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Peace Corps realities: sexual harassment

As being somebody who automatically stands out in a Zulu community and 100 percent Zulu shopping town, it’s inevitable that I’ll deal with sexual harassment from time to time. I expected it. I can look absolutely disgusting, not have bathed in four days, and not care about my appearance, but still get hit on or proposed to. My American friends and I have come to conclusion we think men hit on us because they see it as a challenge, something to conquer – they just want to be able to say they had a white woman before.

Here’s a typical scenario:

“Can I have your number?”
“No.”
“Please? Why not girl?”
“Because I said NO.”
“Oh, c’mon girl…”
“I said NO I have a boyfriend in America.”
“Ah, but America is far. He won’t know.”
“I SAID NO.”

Here’s my most humorous scenario so far:

“I have to confess something to you.”
“What?”
“I’m in love with you.”
“You don’t even know me. You’ve never talked to me before.”
“Yes, but it is fate. I love you.”
“No, no you don’t. You cannot love someone without knowing them.” “Can I have your number?”
“No, I have an American boyfriend.”
“He won’t know.”

Ok – who would honestly believe that if someone said that to them?

The way men keep pushing, and pushing, and pushing even when you are being rude, giving them a death stare and being short with them, is unreal. They really think that if they keep nudging you, you’ll give in because they are that powerful. They think we’re vulnerable enough that we’ll give in because we need them. Some South African girls may be, however, because most young women my age rely on boyfriends.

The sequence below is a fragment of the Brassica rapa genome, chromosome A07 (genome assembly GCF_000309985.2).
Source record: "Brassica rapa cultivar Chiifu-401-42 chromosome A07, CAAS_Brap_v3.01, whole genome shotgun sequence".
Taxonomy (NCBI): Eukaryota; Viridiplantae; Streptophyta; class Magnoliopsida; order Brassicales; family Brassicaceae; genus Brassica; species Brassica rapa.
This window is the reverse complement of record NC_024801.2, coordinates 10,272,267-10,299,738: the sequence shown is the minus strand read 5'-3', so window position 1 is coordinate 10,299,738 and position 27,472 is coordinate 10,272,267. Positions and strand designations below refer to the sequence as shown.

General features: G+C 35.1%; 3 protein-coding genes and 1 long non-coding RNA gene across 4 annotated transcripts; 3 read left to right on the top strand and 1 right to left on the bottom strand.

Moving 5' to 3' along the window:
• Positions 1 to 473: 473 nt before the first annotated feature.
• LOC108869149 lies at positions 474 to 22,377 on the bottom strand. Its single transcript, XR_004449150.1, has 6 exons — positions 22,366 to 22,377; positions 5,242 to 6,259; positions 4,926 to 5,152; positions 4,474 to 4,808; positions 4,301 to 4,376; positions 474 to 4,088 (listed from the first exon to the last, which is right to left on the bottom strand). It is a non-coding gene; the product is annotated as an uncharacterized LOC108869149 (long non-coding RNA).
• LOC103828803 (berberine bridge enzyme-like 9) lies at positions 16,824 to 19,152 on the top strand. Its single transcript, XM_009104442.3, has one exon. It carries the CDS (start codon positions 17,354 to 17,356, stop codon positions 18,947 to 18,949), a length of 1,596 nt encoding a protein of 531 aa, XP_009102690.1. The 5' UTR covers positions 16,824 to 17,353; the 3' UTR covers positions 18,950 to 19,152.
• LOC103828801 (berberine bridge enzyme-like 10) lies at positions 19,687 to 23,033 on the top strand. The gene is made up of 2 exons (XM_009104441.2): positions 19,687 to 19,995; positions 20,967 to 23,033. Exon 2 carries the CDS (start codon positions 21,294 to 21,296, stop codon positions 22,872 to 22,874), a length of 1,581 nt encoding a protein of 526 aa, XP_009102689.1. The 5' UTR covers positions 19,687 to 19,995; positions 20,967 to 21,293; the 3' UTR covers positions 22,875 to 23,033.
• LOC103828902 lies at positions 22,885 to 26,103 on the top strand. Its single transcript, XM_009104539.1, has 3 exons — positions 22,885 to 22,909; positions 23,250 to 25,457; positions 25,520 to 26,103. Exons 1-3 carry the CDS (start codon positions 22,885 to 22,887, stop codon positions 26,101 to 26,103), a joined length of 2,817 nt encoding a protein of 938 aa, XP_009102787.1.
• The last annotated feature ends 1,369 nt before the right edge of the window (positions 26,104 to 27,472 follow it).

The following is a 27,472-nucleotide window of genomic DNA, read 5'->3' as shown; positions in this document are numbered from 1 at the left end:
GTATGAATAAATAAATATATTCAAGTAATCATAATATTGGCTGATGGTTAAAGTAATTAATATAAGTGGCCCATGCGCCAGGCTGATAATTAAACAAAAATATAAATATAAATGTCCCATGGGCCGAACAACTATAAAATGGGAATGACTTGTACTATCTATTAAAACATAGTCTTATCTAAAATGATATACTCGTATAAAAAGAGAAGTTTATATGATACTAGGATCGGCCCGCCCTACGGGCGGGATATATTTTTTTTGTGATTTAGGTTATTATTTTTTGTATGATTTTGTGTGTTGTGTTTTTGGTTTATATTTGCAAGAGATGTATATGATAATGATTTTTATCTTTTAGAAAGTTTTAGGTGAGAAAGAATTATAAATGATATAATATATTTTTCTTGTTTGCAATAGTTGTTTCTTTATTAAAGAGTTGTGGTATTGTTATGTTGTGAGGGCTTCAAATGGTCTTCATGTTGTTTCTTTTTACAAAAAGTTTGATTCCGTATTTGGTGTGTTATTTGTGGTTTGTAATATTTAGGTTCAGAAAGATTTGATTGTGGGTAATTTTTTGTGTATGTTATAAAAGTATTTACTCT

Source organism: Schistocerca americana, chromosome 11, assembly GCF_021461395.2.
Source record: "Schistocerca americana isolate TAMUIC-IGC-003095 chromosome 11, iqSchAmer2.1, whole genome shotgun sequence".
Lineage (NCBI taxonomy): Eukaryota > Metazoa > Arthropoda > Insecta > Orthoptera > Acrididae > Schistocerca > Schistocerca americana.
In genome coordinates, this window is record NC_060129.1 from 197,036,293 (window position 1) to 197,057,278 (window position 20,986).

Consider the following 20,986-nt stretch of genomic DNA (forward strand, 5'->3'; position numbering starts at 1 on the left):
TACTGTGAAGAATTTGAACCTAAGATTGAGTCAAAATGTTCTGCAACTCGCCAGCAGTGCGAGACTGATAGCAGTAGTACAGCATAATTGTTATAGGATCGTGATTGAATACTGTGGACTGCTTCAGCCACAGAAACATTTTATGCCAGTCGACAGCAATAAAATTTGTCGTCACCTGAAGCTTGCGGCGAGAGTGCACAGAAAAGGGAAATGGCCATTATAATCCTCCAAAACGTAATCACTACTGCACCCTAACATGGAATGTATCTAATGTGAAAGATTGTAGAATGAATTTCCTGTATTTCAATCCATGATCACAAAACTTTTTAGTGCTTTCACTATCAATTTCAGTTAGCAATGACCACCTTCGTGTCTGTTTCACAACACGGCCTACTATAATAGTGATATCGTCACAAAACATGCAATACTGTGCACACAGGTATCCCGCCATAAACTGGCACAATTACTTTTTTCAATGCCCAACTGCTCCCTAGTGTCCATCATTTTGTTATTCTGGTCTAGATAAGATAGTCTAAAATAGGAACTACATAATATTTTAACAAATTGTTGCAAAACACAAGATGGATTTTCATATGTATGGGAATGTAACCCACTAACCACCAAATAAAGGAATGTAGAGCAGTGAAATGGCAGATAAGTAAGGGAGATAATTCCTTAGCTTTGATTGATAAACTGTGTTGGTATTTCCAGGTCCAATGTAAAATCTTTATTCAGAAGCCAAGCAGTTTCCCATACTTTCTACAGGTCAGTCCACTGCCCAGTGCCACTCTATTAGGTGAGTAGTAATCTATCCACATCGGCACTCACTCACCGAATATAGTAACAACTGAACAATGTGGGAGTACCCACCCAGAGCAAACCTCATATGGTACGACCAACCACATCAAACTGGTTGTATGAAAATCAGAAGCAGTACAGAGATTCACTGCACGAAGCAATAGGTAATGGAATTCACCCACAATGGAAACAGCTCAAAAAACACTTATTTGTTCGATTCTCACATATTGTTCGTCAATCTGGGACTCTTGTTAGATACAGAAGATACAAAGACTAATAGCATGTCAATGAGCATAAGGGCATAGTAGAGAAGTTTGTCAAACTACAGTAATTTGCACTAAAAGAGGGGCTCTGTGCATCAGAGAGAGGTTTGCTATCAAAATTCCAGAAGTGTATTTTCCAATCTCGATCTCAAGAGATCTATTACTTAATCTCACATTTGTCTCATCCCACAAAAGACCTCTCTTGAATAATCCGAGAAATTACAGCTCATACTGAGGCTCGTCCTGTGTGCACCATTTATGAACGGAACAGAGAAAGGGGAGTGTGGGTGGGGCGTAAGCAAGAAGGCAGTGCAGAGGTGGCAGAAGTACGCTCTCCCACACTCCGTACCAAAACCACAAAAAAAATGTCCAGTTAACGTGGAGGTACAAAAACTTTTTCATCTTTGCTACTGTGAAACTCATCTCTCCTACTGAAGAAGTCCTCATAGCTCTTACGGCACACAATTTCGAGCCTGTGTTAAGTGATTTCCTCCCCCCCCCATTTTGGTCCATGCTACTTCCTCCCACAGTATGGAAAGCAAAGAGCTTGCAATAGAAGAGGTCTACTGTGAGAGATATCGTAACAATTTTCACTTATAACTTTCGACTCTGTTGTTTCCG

Traditionally, South Africa is a patriarchal culture. Boys know from an early age that they can get away with a lot more than girls (more to come when I write about gender inequality). They learn from their older brothers and family members how to be a “man” growing up. Women are taught that men are supposed to be the suppliers for the home. That’s slowly changing with the younger and urban generations, but young men still grow up with a sense of entitlement. An estimate of 60,000 rape cases are reported to the police each year in South Africa, although experts believe the actual rape rate is x10 that at 600,000, according to a recent BBC article. Clearly this has to have some root in a power struggle between the genders.

Being in South Africa for eight months has taught me a lot about myself and already has changed me for the better. One positive I’ve gained from being here is learning how to have more self-respect when dealing with the opposite sex.

I view men differently now; I always think a man wants something and I rarely make eye-contact or acknowledge a man’s presence. When I’m in town, I will not respond to any cat calls, whistles or look anyone in the eye unless I hear, “Mpho!” (my African name).